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Activity Overview


When teaching speeches and letters, it’s helpful to refresh or introduce students to literary elements that enhance rhetorical strategies. After reading “Letter from a Birmingham Jail”, ask your students to do a scavenger hunt using the storyboard creator. Give them the following six literary elements and have them create a storyboard that depicts and explains the use of each literary element in the letter: alliteration, metaphor, allusion, imagery, parallelism, personification.


Literary Elements King Uses in “Letter from a Birmingham Jail”

DESCRIPTION EXAMPLE
Alliteration Repetition of consonant sounds at the beginnings of words in a sentence or line “The nations of Asia and Africa are moving with jetlike speed toward the goal of political independence, and we still creep at horse-and-buggy pace toward the gaining of a cup of coffee at a lunch counter.”
Metaphor An implied comparison between two things “But again I am thankful to God that some noble souls from the ranks of organized religion have broken loose from the paralyzing chains of conformity and joined us as active partners in the struggle for freedom.”
Allusion Brief and indirect reference to well-known person, place, thing or idea, usually of historical, cultural or literary significance “Just as Socrates felt that it was necessary to create a tension in the mind so that individuals could rise from the bondage of myths and half-truths to the unfettered realm of creative analysis and objective appraisal…”
Imagery The use of descriptive or figurative language to create vivid mental imagery that appeals to the senses “But when you have seen vicious mobs lynch your mothers and fathers at will and drown your sisters and brothers at whim; when you have seen hate-filled policemen curse, kick, brutalize, and even kill your black brothers and sisters with impunity; when you see the vast majority of your twenty million Negro brothers smothering in an airtight cage of poverty in the midst of an affluent society; when you suddenly find your tongue twisted and your speech stammering as you seek to explain to your six-year-old daughter why she cannot go to the public amusement park that has just been advertised on television...”
Parallelism A form of repetition in a sentence or thought that emphasizes an idea or deepens the reaction to the idea “...when you take a cross-country drive and find it necessary to sleep night after night in the uncomfortable corners of your automobile because no motel will accept you; when you are humiliated day in and day out by nagging signs reading ‘white’ and ‘colored’...”
Personification Giving human-like characteristics to non-human objects or abstract ideas “For years now I have heard the word ‘wait.’ It rings in the ear of every Negro with a piercing familiarity.”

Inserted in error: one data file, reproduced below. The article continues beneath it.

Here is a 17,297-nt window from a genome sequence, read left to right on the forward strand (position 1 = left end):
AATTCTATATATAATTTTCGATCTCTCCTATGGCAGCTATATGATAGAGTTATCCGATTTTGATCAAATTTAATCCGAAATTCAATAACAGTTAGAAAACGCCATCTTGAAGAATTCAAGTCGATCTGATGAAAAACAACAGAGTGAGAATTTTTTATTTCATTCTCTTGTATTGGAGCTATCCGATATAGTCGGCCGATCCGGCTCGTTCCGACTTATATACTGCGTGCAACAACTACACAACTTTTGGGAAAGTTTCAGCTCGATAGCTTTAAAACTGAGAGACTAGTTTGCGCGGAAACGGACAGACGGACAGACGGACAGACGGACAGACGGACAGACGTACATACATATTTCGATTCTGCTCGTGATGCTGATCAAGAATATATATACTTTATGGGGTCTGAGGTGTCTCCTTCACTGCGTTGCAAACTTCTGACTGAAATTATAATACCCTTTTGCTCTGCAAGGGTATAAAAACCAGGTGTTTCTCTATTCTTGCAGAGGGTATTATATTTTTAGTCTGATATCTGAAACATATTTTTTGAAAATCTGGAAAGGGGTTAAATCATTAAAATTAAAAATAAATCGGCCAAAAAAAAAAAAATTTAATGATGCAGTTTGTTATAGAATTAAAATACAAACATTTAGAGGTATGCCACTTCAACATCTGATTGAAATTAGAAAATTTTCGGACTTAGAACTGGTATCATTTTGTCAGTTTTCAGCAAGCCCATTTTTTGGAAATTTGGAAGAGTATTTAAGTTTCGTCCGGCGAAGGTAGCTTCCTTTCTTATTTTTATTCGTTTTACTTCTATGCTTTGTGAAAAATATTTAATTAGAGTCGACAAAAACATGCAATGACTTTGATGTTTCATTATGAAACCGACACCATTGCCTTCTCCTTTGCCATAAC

Lesson Plan Reference

Grade Level 9-12

Difficulty Level 2 (Reinforcing / Developing)

Type of Assignment Individual

Type of Activity: Figurative Language

Common Core Standards
  • [ELA-Literacy/RL/6/4] Determine the meaning of words and phrases as they are used in a text, including figurative and connotative meanings; analyze the impact of a specific word choice on meaning and tone
  • [ELA-Literacy/RL/7/4] Determine the meaning of words and phrases as they are used in a text, including figurative and connotative meanings; analyze the impact of rhymes and other repetitions of sounds (e.g., alliteration) on a specific verse or stanza of a poem or section of a story or drama
  • [ELA-Literacy/L/6/6] Acquire and use accurately grade-appropriate general academic and domain-specific words and phrases; gather vocabulary knowledge when considering a word or phrase important to comprehension or expression


Template and Class Instructions

(These instructions are completely customizable. After clicking "Use This Assignment With My Students", update the instructions on the Edit Tab of the assignment.)



Student Instructions

Create a storyboard that shows five examples of literary elements in "Letter from a Birmingham Jail".


  1. Click "Start Assignment".
  2. Identify use of literary elements in the text.
  3. Put the type of literary element in the title box.
  4. Give an example from the text in the description box.
  5. Illustrate the example using using a combination of scenes, characters, and items.



Rubric

(You can also create your own on Quick Rubric.)



Literary Elements Rubric
Create a storyboard that shows different literary elements from the story.
Proficient Emerging Beginning
Identification of Literary Elements
All literary elements are correctly identified.
Most literary elements are correctly identified.
Few literary elements are correctly identified.
Illustration
Illustrations show attention to the details of the story and demonstrate connection to the literary elements.
Illustrations demonstrate connection to the literary elements.
Illustrations show little connection to the literary elements.
Description of Literary Elements
Descriptions clearly explain what the literary elements do to enhance the story.
Most descriptions tell what the literary elements do to enhance the story.
Descriptions are unrelated to the literary elements.
Spelling and Grammar
Spelling and grammar is mostly accurate. Mistakes do not get in the way of understanding.
Spelling is very inaccurate and hinders full understanding.
Text is very difficult to understand.




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